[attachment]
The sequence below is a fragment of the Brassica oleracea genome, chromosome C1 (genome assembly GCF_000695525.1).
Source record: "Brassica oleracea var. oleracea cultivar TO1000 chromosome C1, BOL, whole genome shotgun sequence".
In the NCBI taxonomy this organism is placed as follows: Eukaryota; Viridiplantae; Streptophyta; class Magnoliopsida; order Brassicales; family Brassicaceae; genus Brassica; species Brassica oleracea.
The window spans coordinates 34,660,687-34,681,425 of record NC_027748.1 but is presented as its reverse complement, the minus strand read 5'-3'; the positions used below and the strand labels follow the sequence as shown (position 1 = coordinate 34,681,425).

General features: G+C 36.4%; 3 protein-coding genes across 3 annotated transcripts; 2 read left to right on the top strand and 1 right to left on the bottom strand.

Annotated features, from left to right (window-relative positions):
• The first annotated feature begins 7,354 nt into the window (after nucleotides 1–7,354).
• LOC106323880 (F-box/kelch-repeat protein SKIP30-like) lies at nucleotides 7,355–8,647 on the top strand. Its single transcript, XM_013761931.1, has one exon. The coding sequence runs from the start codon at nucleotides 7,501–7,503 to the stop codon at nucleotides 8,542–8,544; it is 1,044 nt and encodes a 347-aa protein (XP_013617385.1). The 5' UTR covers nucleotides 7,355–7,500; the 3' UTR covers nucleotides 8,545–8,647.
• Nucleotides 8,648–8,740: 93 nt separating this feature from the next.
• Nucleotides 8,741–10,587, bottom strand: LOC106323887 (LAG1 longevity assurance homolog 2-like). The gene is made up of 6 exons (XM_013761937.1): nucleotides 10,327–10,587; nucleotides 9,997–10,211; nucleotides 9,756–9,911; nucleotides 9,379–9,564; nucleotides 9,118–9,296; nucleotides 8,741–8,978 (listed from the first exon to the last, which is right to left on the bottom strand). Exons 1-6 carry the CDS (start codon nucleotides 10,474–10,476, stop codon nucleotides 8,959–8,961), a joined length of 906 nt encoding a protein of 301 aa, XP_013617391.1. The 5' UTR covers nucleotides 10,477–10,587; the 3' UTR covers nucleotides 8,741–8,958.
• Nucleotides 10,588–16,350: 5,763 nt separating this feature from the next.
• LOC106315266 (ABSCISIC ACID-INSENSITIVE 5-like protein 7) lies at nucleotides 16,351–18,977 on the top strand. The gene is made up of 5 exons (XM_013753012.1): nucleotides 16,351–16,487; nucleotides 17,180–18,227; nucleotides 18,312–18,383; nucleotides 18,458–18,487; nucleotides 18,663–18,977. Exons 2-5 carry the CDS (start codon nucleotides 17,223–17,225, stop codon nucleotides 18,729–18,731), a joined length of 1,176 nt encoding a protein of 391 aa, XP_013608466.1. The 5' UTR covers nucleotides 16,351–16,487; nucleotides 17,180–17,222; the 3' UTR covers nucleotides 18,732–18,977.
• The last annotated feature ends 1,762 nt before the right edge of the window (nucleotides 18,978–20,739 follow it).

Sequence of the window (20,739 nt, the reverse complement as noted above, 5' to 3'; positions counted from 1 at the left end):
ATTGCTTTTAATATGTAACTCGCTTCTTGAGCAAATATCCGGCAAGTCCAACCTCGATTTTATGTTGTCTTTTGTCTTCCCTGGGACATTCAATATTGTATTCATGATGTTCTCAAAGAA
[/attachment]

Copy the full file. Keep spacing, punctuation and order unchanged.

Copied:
The sequence below is a fragment of the Brassica oleracea genome, chromosome C1 (genome assembly GCF_000695525.1).
Source record: "Brassica oleracea var. oleracea cultivar TO1000 chromosome C1, BOL, whole genome shotgun sequence".
In the NCBI taxonomy this organism is placed as follows: Eukaryota; Viridiplantae; Streptophyta; class Magnoliopsida; order Brassicales; family Brassicaceae; genus Brassica; species Brassica oleracea.
The window spans coordinates 34,660,687-34,681,425 of record NC_027748.1 but is presented as its reverse complement, the minus strand read 5'-3'; the positions used below and the strand labels follow the sequence as shown (position 1 = coordinate 34,681,425).

General features: G+C 36.4%; 3 protein-coding genes across 3 annotated transcripts; 2 read left to right on the top strand and 1 right to left on the bottom strand.

Annotated features, from left to right (window-relative positions):
• The first annotated feature begins 7,354 nt into the window (after nucleotides 1–7,354).
• LOC106323880 (F-box/kelch-repeat protein SKIP30-like) lies at nucleotides 7,355–8,647 on the top strand. Its single transcript, XM_013761931.1, has one exon. The coding sequence runs from the start codon at nucleotides 7,501–7,503 to the stop codon at nucleotides 8,542–8,544; it is 1,044 nt and encodes a 347-aa protein (XP_013617385.1). The 5' UTR covers nucleotides 7,355–7,500; the 3' UTR covers nucleotides 8,545–8,647.
• Nucleotides 8,648–8,740: 93 nt separating this feature from the next.
• Nucleotides 8,741–10,587, bottom strand: LOC106323887 (LAG1 longevity assurance homolog 2-like). The gene is made up of 6 exons (XM_013761937.1): nucleotides 10,327–10,587; nucleotides 9,997–10,211; nucleotides 9,756–9,911; nucleotides 9,379–9,564; nucleotides 9,118–9,296; nucleotides 8,741–8,978 (listed from the first exon to the last, which is right to left on the bottom strand). Exons 1-6 carry the CDS (start codon nucleotides 10,474–10,476, stop codon nucleotides 8,959–8,961), a joined length of 906 nt encoding a protein of 301 aa, XP_013617391.1. The 5' UTR covers nucleotides 10,477–10,587; the 3' UTR covers nucleotides 8,741–8,958.
• Nucleotides 10,588–16,350: 5,763 nt separating this feature from the next.
• LOC106315266 (ABSCISIC ACID-INSENSITIVE 5-like protein 7) lies at nucleotides 16,351–18,977 on the top strand. The gene is made up of 5 exons (XM_013753012.1): nucleotides 16,351–16,487; nucleotides 17,180–18,227; nucleotides 18,312–18,383; nucleotides 18,458–18,487; nucleotides 18,663–18,977. Exons 2-5 carry the CDS (start codon nucleotides 17,223–17,225, stop codon nucleotides 18,729–18,731), a joined length of 1,176 nt encoding a protein of 391 aa, XP_013608466.1. The 5' UTR covers nucleotides 16,351–16,487; nucleotides 17,180–17,222; the 3' UTR covers nucleotides 18,732–18,977.
• The last annotated feature ends 1,762 nt before the right edge of the window (nucleotides 18,978–20,739 follow it).

Sequence of the window (20,739 nt, the reverse complement as noted above, 5' to 3'; positions counted from 1 at the left end):
ATTGCTTTTAATATGTAACTCGCTTCTTGAGCAAATATCCGGCAAGTCCAACCTCGATTTTATGTTGTCTTTTGTCTTCCCTGGGACATTCAATATTGTATTCATGATGTTCTCAAAGAA